So I walked away and I found myself thinking, “What did that do?” How many times have I walked by people here because I was afraid it would be awkward if they weren’t really hungry or if their mother was just inside the door or if the language barrier would make it difficult to communicate. Did it really matter? I walked a little further and bought two scoops of chocolate ice cream and hurried back to where they had been standing. They were still there. I handed them to each kid and the little boy gave me the biggest, heart-wrenching smile. The little girl looked semi-terrified but it didn’t stop her from licking the drippings from her hand.

I know I should have bought them something sustainable, but every kid needs ice cream. Plus, as I had noticed, they didn’t seem like they were starving. I just couldn’t figure out why two little babies were walking alone, close to dark, near incredibly busy streets. I wanted to take that perfect little girl and boy home with me. I wonder if they’re really as valued as they should be.

Obviously the US has plenty of problems and say what you will about the levels of poverty in the US, and trust me, I’ve seen them, and while they’re unbearable by American standards they far outweigh some of what I’ve seen here.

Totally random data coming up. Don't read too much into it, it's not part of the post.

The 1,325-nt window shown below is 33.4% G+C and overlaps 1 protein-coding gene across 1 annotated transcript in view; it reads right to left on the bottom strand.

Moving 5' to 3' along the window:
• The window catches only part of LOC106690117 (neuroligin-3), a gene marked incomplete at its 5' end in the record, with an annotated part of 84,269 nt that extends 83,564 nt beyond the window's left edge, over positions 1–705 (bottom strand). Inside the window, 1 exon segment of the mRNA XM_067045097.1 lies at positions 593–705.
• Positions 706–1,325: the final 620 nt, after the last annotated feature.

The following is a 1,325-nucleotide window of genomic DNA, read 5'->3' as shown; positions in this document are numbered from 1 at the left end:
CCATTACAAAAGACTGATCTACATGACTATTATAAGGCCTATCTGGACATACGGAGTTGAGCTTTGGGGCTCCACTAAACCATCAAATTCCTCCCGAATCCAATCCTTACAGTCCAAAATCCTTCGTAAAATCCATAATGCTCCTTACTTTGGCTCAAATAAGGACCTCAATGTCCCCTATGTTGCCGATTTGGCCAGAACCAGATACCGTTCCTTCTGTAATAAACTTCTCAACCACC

Sometimes I don’t know what I expected to see here. I guess I thought that I was better prepared to deal with these difficulties, but in reality I there’s no way to really be prepared for them. I know that I deal with these things much in the way my mother does; I internalize the painful things I see and obsess over them. I just hope that what I’m doing, this class I'm teaching, isn’t pointless in the grander scheme of things. I’m trying, but that doesn’t give me much peace.

To end on a positive note, before all of this happened, we stopped by the hostel where we’ve been arranging our travel plans and afterwards Sam went to the big open market and I decided to wander again like I did the other day. I ended up at this huge Coptic church not far from the main drag where the Egyptian Museum is. It just so happened that a service was going on, so I decided to go inside and sit. I stopped and sat all the way in the back and listened to the service, which was only about 10 minutes long. It was one of the most beautiful experiences I’ve had here so far.


Janelle Moser said...


That was so sweet of you to buy the little kids ice cream. I wish I could have done things like that in Argentina, but I was too scared they would pickpocket me or that the mother was standing nearby. I also wondered if I could deal with the poverty and crime 24/7 if I ever do work in a developing country (or a country a lot less developed than the U.S.)

I hope the last few weeks of your trip go well! I want to hear stories and see pictures as soon as you get back in the fall!

I hope you are having a wonderful, life-changing time in the Middle East!

Ma'a al'salaama habibiti!

The Silvas said...

I came across your blog from a comment your mother made on another website (Thrifty Fun) and I've been reading it, I love it! Especially this latest post. I've never had the experience of seeing things or living outside the US, but I can imagine that we take some things for granted here. I think what you're doing is wonderful, I'm glad that you get the chance to make a difference in these kids' lives.
Stacey Silva